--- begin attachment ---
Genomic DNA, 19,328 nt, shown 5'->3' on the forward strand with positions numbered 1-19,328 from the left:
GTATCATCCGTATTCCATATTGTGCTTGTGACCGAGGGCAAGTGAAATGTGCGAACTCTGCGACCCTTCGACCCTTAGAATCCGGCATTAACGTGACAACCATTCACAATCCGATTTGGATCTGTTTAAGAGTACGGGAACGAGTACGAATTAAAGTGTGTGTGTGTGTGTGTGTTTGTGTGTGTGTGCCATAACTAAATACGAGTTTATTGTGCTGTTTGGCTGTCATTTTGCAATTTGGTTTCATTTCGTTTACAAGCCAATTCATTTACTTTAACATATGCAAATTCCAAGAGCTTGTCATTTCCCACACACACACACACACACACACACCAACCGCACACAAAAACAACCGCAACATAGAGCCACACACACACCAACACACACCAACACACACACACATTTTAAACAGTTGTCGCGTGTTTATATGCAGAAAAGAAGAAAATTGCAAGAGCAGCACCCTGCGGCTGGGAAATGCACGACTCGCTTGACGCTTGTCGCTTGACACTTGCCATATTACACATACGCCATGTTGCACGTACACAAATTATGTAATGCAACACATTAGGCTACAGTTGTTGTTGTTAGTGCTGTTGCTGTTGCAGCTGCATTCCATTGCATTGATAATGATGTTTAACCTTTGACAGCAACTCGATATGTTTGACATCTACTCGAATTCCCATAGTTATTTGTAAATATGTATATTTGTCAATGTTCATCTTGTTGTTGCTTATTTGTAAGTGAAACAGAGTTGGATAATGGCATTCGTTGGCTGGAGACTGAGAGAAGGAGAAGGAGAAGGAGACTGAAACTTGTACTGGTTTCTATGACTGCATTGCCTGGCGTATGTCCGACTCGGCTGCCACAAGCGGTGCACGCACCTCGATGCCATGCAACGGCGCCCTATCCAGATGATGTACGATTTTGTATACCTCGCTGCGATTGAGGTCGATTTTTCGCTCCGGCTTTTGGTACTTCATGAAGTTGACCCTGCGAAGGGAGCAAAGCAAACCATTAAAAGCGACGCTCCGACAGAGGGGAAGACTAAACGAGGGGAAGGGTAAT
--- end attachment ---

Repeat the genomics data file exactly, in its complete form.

Genomic DNA, 19,328 nt, shown 5'->3' on the forward strand with positions numbered 1-19,328 from the left:
GTATCATCCGTATTCCATATTGTGCTTGTGACCGAGGGCAAGTGAAATGTGCGAACTCTGCGACCCTTCGACCCTTAGAATCCGGCATTAACGTGACAACCATTCACAATCCGATTTGGATCTGTTTAAGAGTACGGGAACGAGTACGAATTAAAGTGTGTGTGTGTGTGTGTGTTTGTGTGTGTGTGCCATAACTAAATACGAGTTTATTGTGCTGTTTGGCTGTCATTTTGCAATTTGGTTTCATTTCGTTTACAAGCCAATTCATTTACTTTAACATATGCAAATTCCAAGAGCTTGTCATTTCCCACACACACACACACACACACACACCAACCGCACACAAAAACAACCGCAACATAGAGCCACACACACACCAACACACACCAACACACACACACATTTTAAACAGTTGTCGCGTGTTTATATGCAGAAAAGAAGAAAATTGCAAGAGCAGCACCCTGCGGCTGGGAAATGCACGACTCGCTTGACGCTTGTCGCTTGACACTTGCCATATTACACATACGCCATGTTGCACGTACACAAATTATGTAATGCAACACATTAGGCTACAGTTGTTGTTGTTAGTGCTGTTGCTGTTGCAGCTGCATTCCATTGCATTGATAATGATGTTTAACCTTTGACAGCAACTCGATATGTTTGACATCTACTCGAATTCCCATAGTTATTTGTAAATATGTATATTTGTCAATGTTCATCTTGTTGTTGCTTATTTGTAAGTGAAACAGAGTTGGATAATGGCATTCGTTGGCTGGAGACTGAGAGAAGGAGAAGGAGAAGGAGACTGAAACTTGTACTGGTTTCTATGACTGCATTGCCTGGCGTATGTCCGACTCGGCTGCCACAAGCGGTGCACGCACCTCGATGCCATGCAACGGCGCCCTATCCAGATGATGTACGATTTTGTATACCTCGCTGCGATTGAGGTCGATTTTTCGCTCCGGCTTTTGGTACTTCATGAAGTTGACCCTGCGAAGGGAGCAAAGCAAACCATTAAAAGCGACGCTCCGACAGAGGGGAAGACTAAACGAGGGGAAGGGTAAT